When we look at the incidents in the context of the UAE, two factors must not be neglected. Firstly, the UAE has arrested more than 80 people accused of being Muslim Brotherhood members and is trying them on charges of attempting a coup. Secondly, Morsi-rival Ahmed Shafik, a minister during the Mubarak era who shortly served as Prime Minister after Mubarak’s overthrown and ran in the second round of presidential elections, served as a consultant to the UAE President. Setting aside the UAE’s anti-Brotherhood stance, it is apparent the UAE has an interest in the continuation of the status quo of Old Egypt. The fact that remnants of the old Mubarak regime hold important places in the opposition seeking to overthrow Morsi makes them a party to the continuation of the old order in Egypt. This explains why millions of dollars flow from the oil-rich UAE to the Egyptian opposition. In addition to serving as Prime Minister of Egypt for 2 months in 2011, Ahmed Shafik also served as a former Mubarak-era air force commander and as minister in the Egyptian government. The fact that the UAE, which has very close relations with the old order in Egypt and remains in the shadow of Saudi Arabia, is being an agent in Egypt leads us to the reality that there is a network of international cooperation focused on Egypt. Meantime, it inevitably comes to mind that the president assigned by Egypt’s new coup regime, Adly Mansour, served for 8 years as a consultant in a Saudi ministry.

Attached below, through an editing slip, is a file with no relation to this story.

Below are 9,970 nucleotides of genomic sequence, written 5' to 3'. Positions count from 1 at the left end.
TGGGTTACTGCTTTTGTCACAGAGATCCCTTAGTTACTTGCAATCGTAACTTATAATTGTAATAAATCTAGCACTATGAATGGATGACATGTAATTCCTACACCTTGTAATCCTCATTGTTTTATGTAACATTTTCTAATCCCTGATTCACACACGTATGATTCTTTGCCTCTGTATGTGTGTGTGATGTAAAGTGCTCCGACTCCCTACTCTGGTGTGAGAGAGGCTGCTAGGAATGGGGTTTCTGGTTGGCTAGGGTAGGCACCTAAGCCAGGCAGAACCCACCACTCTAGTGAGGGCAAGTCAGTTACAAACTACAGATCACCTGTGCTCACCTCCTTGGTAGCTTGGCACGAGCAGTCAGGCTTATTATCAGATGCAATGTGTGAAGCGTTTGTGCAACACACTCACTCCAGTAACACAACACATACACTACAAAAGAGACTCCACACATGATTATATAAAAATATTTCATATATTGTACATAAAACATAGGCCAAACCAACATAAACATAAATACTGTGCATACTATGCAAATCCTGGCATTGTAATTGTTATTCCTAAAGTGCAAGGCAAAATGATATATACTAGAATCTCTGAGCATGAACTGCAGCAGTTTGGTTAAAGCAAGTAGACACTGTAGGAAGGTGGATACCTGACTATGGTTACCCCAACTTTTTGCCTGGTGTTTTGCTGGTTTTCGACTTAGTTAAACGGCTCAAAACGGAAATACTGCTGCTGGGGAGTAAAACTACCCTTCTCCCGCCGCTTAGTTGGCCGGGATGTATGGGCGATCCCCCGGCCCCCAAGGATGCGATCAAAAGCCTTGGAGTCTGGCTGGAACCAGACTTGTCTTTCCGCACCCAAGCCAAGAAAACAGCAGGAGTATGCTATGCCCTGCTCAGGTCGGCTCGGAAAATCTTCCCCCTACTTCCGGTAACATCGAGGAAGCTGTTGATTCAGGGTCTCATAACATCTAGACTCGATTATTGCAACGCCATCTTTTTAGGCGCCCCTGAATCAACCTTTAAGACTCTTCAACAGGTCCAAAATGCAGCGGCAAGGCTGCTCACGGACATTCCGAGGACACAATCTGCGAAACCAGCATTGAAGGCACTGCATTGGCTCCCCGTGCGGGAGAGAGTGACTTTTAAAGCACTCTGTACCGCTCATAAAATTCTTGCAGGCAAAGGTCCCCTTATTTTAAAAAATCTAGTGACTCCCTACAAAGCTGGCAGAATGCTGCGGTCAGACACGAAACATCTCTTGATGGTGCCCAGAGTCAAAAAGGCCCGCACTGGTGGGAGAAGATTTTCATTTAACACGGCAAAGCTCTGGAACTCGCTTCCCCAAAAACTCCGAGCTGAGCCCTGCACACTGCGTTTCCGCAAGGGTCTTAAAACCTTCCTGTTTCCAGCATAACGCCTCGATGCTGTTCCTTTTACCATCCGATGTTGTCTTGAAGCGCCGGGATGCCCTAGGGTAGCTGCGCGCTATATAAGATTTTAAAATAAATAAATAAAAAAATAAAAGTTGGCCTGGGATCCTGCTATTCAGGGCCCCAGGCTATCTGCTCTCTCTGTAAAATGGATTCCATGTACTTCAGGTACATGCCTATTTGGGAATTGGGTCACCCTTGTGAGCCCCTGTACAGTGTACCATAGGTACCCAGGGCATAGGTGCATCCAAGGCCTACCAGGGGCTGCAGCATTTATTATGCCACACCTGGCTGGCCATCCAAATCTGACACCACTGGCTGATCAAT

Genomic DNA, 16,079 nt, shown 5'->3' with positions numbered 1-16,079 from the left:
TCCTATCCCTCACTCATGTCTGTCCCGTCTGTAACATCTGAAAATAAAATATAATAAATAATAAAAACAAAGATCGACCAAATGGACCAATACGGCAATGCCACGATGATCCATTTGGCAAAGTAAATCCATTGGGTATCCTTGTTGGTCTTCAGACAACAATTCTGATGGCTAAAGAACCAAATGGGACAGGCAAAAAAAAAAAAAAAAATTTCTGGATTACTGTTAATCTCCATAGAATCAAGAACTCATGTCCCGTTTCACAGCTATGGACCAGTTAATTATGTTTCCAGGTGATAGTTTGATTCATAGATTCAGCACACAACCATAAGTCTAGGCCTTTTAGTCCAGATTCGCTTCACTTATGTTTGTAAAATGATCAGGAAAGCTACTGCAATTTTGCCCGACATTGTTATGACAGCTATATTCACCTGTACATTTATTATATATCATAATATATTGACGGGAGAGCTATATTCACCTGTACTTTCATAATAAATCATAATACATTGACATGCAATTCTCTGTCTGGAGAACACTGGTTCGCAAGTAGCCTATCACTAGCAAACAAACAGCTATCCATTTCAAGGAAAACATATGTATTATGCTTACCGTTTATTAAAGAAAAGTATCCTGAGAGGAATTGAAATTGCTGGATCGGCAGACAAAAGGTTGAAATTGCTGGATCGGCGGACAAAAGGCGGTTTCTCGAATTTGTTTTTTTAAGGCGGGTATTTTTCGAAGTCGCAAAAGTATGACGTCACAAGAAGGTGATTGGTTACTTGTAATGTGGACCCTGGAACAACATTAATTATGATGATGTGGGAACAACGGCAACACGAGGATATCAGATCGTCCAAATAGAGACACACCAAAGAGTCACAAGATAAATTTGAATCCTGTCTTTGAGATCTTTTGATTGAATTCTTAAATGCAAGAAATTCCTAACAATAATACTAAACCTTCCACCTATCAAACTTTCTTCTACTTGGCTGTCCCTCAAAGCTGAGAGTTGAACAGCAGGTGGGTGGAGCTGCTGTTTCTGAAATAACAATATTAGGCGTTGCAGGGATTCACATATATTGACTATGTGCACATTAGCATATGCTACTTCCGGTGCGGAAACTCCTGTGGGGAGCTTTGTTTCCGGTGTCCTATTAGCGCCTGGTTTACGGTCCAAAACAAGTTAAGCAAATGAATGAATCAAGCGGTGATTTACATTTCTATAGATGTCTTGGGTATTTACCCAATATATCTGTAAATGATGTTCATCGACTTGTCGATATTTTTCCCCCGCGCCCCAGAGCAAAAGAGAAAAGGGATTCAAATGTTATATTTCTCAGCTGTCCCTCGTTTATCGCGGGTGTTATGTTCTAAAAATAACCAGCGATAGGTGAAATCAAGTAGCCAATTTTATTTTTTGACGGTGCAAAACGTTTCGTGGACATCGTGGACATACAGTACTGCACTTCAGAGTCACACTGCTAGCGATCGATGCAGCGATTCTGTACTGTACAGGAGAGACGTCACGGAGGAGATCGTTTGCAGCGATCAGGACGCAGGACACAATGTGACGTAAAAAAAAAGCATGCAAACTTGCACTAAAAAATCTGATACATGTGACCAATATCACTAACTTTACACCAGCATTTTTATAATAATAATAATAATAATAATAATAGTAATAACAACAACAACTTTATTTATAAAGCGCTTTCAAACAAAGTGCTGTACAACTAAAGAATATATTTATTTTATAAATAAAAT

Kuwait’s congratulation of Adly Mansour being appointed Interim President following the coup in Egypt demonstrates the intensification of opposition toward the Muslim Brotherhood in the Gulf. Emir of Kuwait Sheikh Sabah Al Ahmad Al Jaber Al Sabah’s wishing Mansour success in Egypt overcoming these difficult challenges was also surprising. This attitude indicates that Kuwait, leading up to elections, will assume a stance in accordance with that of Bahrain and the UAE. Meanwhile Bahrain also provided the coup government with a blank check by praising the positive historic role played by the Egyptian military under the leadership of Abdulfettah Al Sisi and by urging the expansion of brotherly relations between the two countries.

On the other hand, Qatar has been the country which has assumed a relatively divergent stance on the Egyptian issue. While Qatar hesitated to take too firm a side at the beginning of events in Egypt, it began to voice concern when it reached a point where Morsi could be ousted. Being taking into consideration regional politics and the economic assistance it previously provided Egypt, Qatar chose to stand by Tunisia and Turkey. Another factor leading it to this decision was the UAE’s strong antipathy toward Morsi in Egypt. The antagonism between the UAE and Qatar forced Qatar to stand with a third side, that of "all the peoples of Egypt." Qatar, which congratulated Adly Mansour, demonstrated that it was following a practical diplomacy in the region. By emphasizing the Egyptian people, the young Emir of Qatar Tamim showed that his focal point would be neither Morsi nor the new junta, but the 'Egyptian people.' Al Jazeera, whose Cairo office was attacked, will inevitably play an important role in rallies supportive of Morsi in the future.